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All three and four-year-olds, and some two-year-olds, are eligible for 1,140 hours of funded early learning and childcare every year, which is provided through a mix of the local authority’s own nurseries and private providers paid by the council .
But the National Day Nursery Association Edinburgh (NDNA), which represents over 80 private nurseries in the Capital, said the hourly rate for each child paid to nurseries in the private, voluntary and independent sector had only increased by 2.1 per cent over the past five years while the Retail Price Index had risen by 29 per cent.
And it said the council’s proposed increase from £5.42 to £6.03 per hour for 3-4 year-olds was not enough and should be at least £6.47.
NDNA Edinburgh chair Sandy Towers told the council’s education committee: “Local authority nurseries are obviously receiving a much higher hourly rate. The consequence of this is that it enables Edinburgh Council to pay staff around 30 per cent more than the private sector can afford – and this is creating massive pressure on private nurseries in both recruiting and retaining staff.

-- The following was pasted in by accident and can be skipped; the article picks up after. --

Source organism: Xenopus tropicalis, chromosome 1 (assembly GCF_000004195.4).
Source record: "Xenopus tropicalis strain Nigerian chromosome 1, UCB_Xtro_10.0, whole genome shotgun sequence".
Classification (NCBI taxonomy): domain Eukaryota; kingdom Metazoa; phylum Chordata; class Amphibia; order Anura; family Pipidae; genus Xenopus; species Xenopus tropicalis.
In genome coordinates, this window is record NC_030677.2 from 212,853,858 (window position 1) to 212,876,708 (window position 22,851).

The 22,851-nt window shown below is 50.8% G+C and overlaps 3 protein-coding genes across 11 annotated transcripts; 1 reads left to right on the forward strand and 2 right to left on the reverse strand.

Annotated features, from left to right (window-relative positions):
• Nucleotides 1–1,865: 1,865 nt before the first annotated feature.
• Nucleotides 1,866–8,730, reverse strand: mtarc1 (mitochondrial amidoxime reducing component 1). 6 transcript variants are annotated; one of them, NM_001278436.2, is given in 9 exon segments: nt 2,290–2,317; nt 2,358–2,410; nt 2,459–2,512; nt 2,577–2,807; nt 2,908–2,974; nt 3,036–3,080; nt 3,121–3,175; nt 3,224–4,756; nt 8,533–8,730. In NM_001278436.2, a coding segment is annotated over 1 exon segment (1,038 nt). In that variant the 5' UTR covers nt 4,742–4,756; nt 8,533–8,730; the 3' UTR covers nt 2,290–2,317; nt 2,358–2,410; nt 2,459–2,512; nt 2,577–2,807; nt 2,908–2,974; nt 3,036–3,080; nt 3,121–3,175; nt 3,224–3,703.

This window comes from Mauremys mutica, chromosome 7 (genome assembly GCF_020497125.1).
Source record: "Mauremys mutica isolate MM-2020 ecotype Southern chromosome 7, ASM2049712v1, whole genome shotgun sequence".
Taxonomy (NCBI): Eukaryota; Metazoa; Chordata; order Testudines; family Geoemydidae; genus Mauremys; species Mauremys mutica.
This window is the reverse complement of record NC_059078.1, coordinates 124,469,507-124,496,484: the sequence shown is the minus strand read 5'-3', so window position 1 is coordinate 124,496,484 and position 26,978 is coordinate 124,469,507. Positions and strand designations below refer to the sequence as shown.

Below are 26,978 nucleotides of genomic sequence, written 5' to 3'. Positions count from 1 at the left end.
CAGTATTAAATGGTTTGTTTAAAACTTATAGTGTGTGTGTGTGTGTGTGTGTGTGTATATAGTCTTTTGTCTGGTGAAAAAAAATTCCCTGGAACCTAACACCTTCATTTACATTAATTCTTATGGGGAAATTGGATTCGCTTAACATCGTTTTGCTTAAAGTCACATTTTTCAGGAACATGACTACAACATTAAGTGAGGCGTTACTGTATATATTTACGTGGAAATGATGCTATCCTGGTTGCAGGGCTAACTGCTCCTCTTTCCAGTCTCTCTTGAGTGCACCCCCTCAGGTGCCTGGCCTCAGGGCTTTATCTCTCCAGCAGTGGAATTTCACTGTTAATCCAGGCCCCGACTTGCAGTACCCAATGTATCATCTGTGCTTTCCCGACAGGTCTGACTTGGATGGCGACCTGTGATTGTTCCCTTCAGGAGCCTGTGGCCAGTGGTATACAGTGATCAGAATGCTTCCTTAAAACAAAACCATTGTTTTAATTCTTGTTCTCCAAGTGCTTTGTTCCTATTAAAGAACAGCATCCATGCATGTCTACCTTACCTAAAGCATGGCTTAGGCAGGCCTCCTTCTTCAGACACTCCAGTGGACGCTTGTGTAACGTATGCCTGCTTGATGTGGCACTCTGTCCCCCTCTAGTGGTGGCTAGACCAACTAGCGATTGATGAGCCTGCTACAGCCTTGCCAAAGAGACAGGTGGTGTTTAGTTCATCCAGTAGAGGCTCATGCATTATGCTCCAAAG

“It appears to us that in terms of staffing, the council is using public funds to create an anti-competition situation in their favour. We question if this is an appropriate use of public funds and whether it is in line with Government and local authority standards and policies.”
A report by officials said the hourly rate review took into account a price survey with private nurseries, as well as inflation, the real living wage and the findings of Scotland-wide research into costs for nurseries.
Tory councilor Christopher Cowdy asked if there was a real risk that without better funding, private, voluntary and independent nurseries would not be able to continue operating and there would be a huge shortfall in spaces for children Former NDNA Edinburgh chair Anthony Duriez, who runs a nursery in the city, replied: “Yes, absolutely. I think there’s already seven nurseries in Edinburgh that have closed down this year. If it carries on at the levels that it is where we’re getting a rate which is fixed, which is not sustainable for the current year, which is then fixed for three years, it’s inevitable that more centers will disappear.”
The committee agreed to proceed with the increase as recommended by officials but education convener Joan Griffiths accepted a Conservative call to review the rate annually rather than every three years as planned.
In addition, councilors requested “full detailed reports” to show how the budget is allocated between the different sectors.
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